Sleep Apnea Treatment After Stroke (SATS)

Terminated

Phase 2 Results

Trial Description

The purpose of this study is to determine if treating stroke patients who have obstructive sleep apnea with continuous positive airway pressure will improve symptoms caused by the stroke.

Detailed Description

Stroke is the leading cause of adult disability in the United States, yet there are very few treatments that improve stroke outcome. Obstructive sleep apnea (OSA)--frequent upper airway blockage that occurs during sleep--is common after stroke, affecting more than half of stroke patients. The most common treatment for obstructive sleep apnea in the general population is nasal continuous positive airway pressure (CPAP) applied through a nasal mask during the hours of sleep. Positive air pressure holds the naso-oro-pharyngeal airway open during sleep.
The objective of this single-center, prospective, randomized study is to evaluate CPAP treatment in post-stroke patients. Participants will go through a medical interview, a brief neurological examination, and a sleep study to screen them for OSA. Those with OSA will be eligible for the second phase of the study during which participants will be randomly selected to receive either treatment with CPAP or with sham CPAP (placebo).
This project promises to establish feasibility, develop design and identify suitable outcome measures (e.g. hours of CPAP treatment per week, functional outcome, depression, fatigue, and impaired alertness) for a large-scale clinical trial of CPAP in stroke patients with OSA. If the larger trial shows benefits of CPAP, a new treatment for more than half of all stroke patients will become available.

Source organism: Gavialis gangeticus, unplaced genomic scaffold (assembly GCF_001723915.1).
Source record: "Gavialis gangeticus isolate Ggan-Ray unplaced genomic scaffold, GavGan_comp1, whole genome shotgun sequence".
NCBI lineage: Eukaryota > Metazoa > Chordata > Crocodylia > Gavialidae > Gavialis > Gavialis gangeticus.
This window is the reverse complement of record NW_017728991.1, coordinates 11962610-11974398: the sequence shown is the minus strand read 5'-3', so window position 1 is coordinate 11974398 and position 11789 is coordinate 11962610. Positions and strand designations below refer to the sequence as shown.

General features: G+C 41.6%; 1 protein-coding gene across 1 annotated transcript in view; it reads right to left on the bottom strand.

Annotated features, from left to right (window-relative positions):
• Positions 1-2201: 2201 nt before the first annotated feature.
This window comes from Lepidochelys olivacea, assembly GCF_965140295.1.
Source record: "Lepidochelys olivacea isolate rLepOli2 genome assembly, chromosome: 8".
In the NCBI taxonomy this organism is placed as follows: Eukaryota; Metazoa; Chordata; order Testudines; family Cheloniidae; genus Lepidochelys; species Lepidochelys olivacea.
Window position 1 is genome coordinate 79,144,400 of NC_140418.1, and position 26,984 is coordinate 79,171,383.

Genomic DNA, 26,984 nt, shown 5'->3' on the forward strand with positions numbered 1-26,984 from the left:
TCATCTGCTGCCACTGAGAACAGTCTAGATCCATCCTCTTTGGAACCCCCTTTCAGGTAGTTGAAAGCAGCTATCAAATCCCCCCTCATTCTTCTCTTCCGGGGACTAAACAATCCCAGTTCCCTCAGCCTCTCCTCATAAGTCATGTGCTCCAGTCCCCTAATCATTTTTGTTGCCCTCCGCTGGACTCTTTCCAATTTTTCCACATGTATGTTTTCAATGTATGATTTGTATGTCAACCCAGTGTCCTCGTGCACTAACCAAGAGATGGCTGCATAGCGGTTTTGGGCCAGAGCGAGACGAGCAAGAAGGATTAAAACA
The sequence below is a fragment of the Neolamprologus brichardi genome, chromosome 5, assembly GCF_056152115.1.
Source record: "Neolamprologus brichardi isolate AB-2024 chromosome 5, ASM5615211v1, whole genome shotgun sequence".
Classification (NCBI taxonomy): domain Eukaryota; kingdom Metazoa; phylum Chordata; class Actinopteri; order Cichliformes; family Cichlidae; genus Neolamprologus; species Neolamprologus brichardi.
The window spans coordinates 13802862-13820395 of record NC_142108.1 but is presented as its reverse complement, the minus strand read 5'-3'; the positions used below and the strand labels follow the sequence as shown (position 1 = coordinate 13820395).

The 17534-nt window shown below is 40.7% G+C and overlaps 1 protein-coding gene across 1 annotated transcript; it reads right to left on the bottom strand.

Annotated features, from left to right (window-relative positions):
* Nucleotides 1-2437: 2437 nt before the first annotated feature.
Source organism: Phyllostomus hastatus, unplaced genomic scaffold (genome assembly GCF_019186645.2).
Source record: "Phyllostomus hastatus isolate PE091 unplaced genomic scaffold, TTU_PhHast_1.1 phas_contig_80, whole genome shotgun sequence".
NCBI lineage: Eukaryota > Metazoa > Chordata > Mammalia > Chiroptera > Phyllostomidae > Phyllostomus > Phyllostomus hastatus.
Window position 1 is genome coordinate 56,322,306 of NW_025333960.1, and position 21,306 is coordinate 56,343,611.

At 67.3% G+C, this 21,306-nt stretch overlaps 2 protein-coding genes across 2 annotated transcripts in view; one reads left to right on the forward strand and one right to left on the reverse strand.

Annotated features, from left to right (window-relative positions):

Trial Stopped: Poor recruitment. Funding expired.

Conditions

Interventions

  • Continuous Positive airway pressure (CPAP) Device
    Intervention Desc: It is a method of respiratory ventilation used primarily in the treatment of sleep apnea, for which it was first developed.
  • Sham CPAP Device
    Intervention Desc: sham CPAP
    ARM 1: Kind: Experimental
    Label: 2
    Description: sham CPAP (placebo)
  • Continuous positive airway pressure or CPAP Device
    Intervention Desc: RemStar Pro (Respironics, Inc.) The CPAP is applied through a nasal mask during the hours of sleep. Positive air pressure holds the naso-oro-pharyngeal airway open during sleep.
    ARM 1: Kind: Experimental
    Label: 1
    Description: CPAP

Trial Design

  • Allocation: Randomized
  • Masking: Double Blind (Subject, Investigator)
  • Purpose: Treatment
  • Intervention: Parallel Assignment

Patient Involvement

Participants will go through a medical interview, a brief neurological examination, and a sleep study to screen them for OSA. Those with OSA will be eligible for the second phase of the study during which participants will be randomly selected to receive either treatment with CPAP or with sham CPAP (placebo).

Outcomes

Type Measure Time Frame Safety Issue
Primary Hours of treatment use per week.
Secondary Functional outcome, depression, fatigue, and sleepiness.
Primary Hours of treatment use per week 3 months No
Primary Number of subjects who withdraw from study. 3 months No
Secondary Secondary outcome measures include functional outcome, depression, fatigue, and sleepiness. 3 months No
Primary Cumulative Continuous Positive Airway Pressure (CPAP)/Sham CPAP Usage Hours Over the 3 Month Period. 3 months No
Secondary Barthel Index 3 months No

Sponsors